47 thoughts on “How to photograph your art

  • February 23, 2019 at 09:01
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    3:33 in other words:

    "This wasn't here before. I'm just painting over it."
    "This, as well, wasn't here before. I'm painting over it"
    …….
    …….
    …….
    ……."

  • February 23, 2019 at 09:01
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    For art prints as well do we need to sign and date the back????? Or would that be on the certificate of authenticity?

  • February 23, 2019 at 09:01
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    Thank you! This was extremely helpful. I have an 8 x 10 print of a black and white photograph. I shot using the methods you suggested and it came out great! It is on epson velvet fine art paper. When I put it on saatchi I don't want to bend the paper. Should I suggest the shipping option with a box and use a rigid flat mailer???? Just starting out. Thank you!

  • February 23, 2019 at 09:01
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    An excellent video presentation…….offering all the wrong advice. I've seen a few How to Vids now offering the same bad info.

    Using Natural light is a terrible Idea as it's can't be controlled. Ideally you want a studio environment where the light source, temperature and exposure is constant. Natural light can shift in colour temp massively from bright sunlight to clouds in seconds. For a workflow, you don't want to spend your time constantly correcting colour temp white balance and exposure.

    A Douglas Grey Card is essential to achieve the correct Exposure.

    A White Balance Card is also essential.

    Very soft diffuse light is also essential evenly light from left to right, with no overhead light sources.

    I think i'll make a proper vid explaining this.

  • February 23, 2019 at 09:01
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    Lmao, taking a photo took longer time than creating the art, applicable to modern day real life art industry lol.

  • February 23, 2019 at 09:01
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    Camera? Did you buy that at Walmart? I thought this was S&S. I have a D810. Shoot in RAW, baby! And Picasa? You've got to be fucking kidding me. What artist doesn't know how to use Lightroom in conjunction with Photoshop?

  • February 23, 2019 at 09:01
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    summary:

    positioning& lighting:

    1) make art
    2) if it's canvas-great. if on loose paper / cardboard , match to something that can hanglean on the wall.
    3) choose location with bright soft light. (harsh direct lighting can cast shadowscreate reflections & shift the colors.)
    a large window is good. in an overcast day you can shoot outdoors.

    camera handling:

    4) set iso to 100 or 200 (depending on the camera model)
    5) use a microfiber cloth to clean any dirt or smudges off of your lens.
    6) make sure camera wont move while taking pictures. use tripod. or flat level surface.
    7) make sure work angle is parallel to the lens of camera. tilt the camera to match angle.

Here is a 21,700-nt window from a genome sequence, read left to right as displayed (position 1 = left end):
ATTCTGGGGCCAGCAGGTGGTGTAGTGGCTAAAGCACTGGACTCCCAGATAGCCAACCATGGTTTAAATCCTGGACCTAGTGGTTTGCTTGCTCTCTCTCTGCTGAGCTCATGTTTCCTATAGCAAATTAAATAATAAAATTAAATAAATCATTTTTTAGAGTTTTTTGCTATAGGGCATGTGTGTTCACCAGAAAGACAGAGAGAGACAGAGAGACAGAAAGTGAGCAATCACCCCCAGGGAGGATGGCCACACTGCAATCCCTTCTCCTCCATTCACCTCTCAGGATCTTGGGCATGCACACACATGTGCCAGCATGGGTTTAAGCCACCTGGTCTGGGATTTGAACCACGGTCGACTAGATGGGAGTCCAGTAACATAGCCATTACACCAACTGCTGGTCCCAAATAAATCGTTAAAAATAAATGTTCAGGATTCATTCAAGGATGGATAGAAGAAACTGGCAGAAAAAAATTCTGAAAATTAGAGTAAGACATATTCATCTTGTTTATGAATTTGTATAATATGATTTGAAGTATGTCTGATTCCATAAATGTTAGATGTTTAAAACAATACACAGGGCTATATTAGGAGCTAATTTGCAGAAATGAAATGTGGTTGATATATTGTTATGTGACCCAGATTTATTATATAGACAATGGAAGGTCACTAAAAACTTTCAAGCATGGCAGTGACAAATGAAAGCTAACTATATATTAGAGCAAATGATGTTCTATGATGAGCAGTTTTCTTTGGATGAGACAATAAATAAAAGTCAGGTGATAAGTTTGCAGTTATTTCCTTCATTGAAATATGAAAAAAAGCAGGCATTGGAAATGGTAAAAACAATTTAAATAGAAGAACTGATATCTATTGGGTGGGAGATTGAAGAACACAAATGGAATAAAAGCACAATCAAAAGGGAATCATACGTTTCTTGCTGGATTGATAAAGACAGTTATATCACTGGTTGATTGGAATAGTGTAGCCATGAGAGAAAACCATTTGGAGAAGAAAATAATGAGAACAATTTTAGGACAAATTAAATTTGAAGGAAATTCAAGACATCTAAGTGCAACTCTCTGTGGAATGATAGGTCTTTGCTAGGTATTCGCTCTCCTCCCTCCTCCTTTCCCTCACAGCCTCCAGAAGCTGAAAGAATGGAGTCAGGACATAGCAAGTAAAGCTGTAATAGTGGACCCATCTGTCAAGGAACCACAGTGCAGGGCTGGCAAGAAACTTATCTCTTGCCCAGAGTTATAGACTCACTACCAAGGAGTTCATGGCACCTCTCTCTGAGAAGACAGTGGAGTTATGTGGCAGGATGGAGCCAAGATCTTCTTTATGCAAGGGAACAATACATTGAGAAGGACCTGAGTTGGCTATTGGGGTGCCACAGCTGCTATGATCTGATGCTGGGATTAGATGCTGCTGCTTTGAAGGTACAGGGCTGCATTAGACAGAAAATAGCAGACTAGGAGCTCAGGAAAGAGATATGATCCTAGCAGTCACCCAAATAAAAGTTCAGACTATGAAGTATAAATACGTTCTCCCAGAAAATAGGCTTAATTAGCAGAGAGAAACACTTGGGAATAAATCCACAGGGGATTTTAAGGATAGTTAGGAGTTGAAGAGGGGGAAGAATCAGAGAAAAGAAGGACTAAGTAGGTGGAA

8) – if photographing an installation or sculpture, use clean background. the work should be the only object.
    9) leave small amount of space between the canvas and the frame. (this will max the image quality)
    10) position camera vertically/horizontally to match angle of canvas.
    11) no flash

    12)you should adjust the white in the image to the white you see.
    if camera is making it orangeblue, try using preset to your lighting environment. (in this case: daylight)

    13) shut other lightsources. (wont mix well with the other light)
    14) use self-timer to keep camera still while shooting.
    15) zoom in a little. (not too much & not no zoom)
    16) aperture set to f8

    after shooting:
    17) look: is the shot too darklight? use exposure compensation in your camera to correct it.
    18) the color&exposure in photo should be as close as possible to the original artwork.
    19) too much computer manipulation can ruin image file.
    20) make sure focus is good (not too softblurry)
    21) take several shots
    22) dont pack until you look in the computer (big screen shows flaws) you may need to retake photos.

    on the computer:
    23) crop so there's no edges
    24) double check
    25) zoom in and retouch photo problems.
    26) boost contrast to equal original but not too much.
    27) save as .jpeg and save it in max quality.

    hope the summary was helpful. if it was say hi 🙂

  • February 23, 2019 at 09:01
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    I don't think an Artist will appreciate the photographer using a point & shoot camera for high-quality print output.

  • February 23, 2019 at 09:01
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    If you're indoors and can't use the natural light (especially if you live in northern parts of the world), perhaps a cheap photo light box could help (for small art pieces)? 😀

  • February 23, 2019 at 09:01
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    Hi! nice video! could you tell me 1-2 entry level cameras for artworks? the best one maybe?i am an artist , i would like to buy a camera just for artworks, especially taking photos of my paintings( good colors, values, texture etc) I would like to buy maybe a canon 1200D, or 1300D, do you think it is a great deal for artworks , or is there somethng better? Nikon?
    Best regards

  • February 23, 2019 at 09:01
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    This is an absolutely fantastic and helpful video. Excellent presentation/overall quality, as well. Thank you so much for this.

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